On the Oct. 21, in a stale Saskatawan hotel room, Conservative leader Andrew Scheer walked onto a stage, telling a depressed audience that the “Conservatives have put Justin Trudeau on notice … when [the Liberal] government falls, Conservatives will be ready and we will win.”
Despite the applause that this comment provoked in that conference room, there has been a rumbling drone of discontent towards Scheer’s leadership, pervasive throughout background Conservative circles. On Monday, the establishment media finally became aware of this from Doug Ford’s Twitter, where an anti-Scheer message was retweeted to an audience of over 140,000 people. Ford inevitably denied that there was any intention behind this, and some unfortunate staffer subsequently found himself to be searching for another job.
Before Ford’s retweet, the anti-Scheer movement was previously confined to a caste of shunned or irrelevant Tory figures. Take, for instance, the first female Prime Minister Kim Cambell, who stated that Scheer was “hard to trust.” This comment would have been a damning indictment if it happened to come from any other Conservative ex-prime minister, but as it was from Campbell, who has recently taken a public turn to the left on social media— it is unlikely to leave a scratch.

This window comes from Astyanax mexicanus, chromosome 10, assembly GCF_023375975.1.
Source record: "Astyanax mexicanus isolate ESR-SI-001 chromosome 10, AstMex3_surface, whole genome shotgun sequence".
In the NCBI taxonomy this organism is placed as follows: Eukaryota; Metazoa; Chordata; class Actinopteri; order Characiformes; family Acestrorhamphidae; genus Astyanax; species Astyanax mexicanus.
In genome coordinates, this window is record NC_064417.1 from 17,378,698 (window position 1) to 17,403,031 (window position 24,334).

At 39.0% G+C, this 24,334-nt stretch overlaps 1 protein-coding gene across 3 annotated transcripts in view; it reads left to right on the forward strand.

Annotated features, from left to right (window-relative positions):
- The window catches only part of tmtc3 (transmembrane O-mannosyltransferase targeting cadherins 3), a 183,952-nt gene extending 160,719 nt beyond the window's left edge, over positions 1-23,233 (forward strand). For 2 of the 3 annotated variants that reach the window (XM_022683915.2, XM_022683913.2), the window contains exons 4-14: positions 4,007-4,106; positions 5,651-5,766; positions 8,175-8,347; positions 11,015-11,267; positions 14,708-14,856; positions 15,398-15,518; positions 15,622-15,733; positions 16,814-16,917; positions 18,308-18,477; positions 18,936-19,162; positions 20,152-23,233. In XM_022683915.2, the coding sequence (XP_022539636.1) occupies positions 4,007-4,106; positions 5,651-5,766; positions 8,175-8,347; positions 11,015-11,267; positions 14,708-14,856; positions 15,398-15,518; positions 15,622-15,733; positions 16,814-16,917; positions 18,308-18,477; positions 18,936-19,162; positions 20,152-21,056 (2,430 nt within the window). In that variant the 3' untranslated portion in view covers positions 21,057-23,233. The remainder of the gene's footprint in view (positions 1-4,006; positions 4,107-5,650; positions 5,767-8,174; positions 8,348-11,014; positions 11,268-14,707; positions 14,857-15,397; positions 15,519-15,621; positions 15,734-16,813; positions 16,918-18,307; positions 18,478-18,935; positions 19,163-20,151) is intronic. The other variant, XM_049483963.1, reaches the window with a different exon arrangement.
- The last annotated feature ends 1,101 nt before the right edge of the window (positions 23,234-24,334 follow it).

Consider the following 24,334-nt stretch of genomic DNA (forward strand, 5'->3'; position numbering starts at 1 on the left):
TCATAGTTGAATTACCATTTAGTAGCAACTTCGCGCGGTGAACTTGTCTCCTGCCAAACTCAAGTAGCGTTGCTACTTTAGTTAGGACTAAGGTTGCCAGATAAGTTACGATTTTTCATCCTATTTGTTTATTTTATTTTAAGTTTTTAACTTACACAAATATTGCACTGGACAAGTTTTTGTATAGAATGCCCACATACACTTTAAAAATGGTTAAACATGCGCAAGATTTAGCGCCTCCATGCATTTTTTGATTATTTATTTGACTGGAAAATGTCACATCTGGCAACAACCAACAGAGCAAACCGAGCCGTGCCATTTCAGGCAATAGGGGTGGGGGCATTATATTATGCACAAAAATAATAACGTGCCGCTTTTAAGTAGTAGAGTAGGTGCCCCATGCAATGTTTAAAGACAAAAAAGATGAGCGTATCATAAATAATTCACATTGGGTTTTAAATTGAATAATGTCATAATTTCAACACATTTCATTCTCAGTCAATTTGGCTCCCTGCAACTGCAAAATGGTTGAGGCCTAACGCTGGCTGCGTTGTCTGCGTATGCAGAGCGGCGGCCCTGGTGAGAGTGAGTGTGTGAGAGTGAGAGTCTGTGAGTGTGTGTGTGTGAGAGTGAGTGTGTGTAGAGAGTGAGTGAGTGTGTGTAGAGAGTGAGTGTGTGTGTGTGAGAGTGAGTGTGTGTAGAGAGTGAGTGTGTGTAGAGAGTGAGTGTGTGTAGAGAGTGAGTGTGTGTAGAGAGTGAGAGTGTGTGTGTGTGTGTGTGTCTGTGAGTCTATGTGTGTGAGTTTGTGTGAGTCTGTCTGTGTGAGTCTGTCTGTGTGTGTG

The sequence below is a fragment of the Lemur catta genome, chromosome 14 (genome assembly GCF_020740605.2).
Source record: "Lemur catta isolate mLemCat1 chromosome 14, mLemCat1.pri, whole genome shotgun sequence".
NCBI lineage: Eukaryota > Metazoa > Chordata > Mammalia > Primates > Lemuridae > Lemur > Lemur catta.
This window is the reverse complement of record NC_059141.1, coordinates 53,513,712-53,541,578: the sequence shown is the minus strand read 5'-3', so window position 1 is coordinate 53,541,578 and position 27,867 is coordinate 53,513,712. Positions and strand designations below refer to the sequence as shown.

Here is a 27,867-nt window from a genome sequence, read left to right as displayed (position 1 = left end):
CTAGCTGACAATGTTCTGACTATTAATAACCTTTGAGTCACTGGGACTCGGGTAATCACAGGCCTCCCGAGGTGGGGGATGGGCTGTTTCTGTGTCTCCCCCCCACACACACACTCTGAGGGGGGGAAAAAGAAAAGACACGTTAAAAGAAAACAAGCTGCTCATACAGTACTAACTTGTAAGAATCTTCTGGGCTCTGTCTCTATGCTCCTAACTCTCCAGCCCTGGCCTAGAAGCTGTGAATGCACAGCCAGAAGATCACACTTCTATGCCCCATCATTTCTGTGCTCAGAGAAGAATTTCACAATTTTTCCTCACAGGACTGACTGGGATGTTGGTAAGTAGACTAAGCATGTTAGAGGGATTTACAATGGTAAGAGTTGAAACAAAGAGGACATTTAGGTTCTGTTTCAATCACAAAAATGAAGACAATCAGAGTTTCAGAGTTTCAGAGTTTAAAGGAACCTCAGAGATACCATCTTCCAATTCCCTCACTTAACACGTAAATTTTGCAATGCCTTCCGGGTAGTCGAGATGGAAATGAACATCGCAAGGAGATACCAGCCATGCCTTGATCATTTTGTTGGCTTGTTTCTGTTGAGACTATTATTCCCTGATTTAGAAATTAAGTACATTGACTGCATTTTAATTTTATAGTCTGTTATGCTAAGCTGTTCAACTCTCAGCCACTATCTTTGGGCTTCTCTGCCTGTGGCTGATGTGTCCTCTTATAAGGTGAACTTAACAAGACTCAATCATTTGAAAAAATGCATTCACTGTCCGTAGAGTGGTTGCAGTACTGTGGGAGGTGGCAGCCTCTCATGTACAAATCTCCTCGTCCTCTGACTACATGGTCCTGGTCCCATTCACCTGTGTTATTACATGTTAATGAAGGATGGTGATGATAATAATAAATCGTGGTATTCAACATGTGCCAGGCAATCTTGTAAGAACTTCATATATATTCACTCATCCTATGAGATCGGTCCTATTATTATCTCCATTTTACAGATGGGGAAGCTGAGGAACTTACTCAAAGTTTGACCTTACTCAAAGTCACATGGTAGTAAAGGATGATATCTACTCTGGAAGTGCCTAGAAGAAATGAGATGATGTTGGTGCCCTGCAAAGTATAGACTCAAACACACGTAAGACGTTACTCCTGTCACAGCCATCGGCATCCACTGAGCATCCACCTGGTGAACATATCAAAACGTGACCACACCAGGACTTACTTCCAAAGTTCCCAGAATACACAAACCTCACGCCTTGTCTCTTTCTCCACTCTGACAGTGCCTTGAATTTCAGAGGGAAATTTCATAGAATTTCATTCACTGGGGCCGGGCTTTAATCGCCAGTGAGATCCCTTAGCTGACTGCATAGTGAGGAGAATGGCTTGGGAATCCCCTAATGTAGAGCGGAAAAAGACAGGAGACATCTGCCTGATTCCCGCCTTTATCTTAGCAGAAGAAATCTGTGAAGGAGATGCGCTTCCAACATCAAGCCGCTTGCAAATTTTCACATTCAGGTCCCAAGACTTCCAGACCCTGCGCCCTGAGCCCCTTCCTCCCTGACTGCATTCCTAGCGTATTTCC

This is a similar story to ex-PC leader Patrick Brown, who has been ostracized from his party in the wake of sexual misconduct allegations. Brown, in an opinion piece for the Toronto Star, argued that the Conservative Party needed a modernizing figure who would fight for the values of environmentalism and multiculturalism; much like he did in Ontario one might think cynically. Like Campbell, Brown’s comments will hardly send shockwaves through a party that has used everything in its arsenal to dispel of him.
Aside from retired Conservative politicians, a “Scheer Must Go” campaign was created by the young advocate, Anthony Koch. Unfortunately, the only available method of measuring this campaign’s support would have to be through social media. On Twitter, the campaign is yet to surpass 500 followers, thus making it improbable that any of Scheer’s inner circle would be losing too much sleep over its conception.
Next year, Scheer will have to face a leadership review in Toronto on April 16-18. During the convention, members of the Conservative Party will vote on whether Scheer should stay on as leader. As a result, there may be some anxiety amongst Scheer’s inner circle, especially if Tory heavyweights like Peter MacKay choose to run.
Despite the Scheer Must Go campaign failing, so far, to gain any popular support, it still remains difficult to tell whether the frustration of Trudeau’s re-election will materialize into something more bloodthirsty.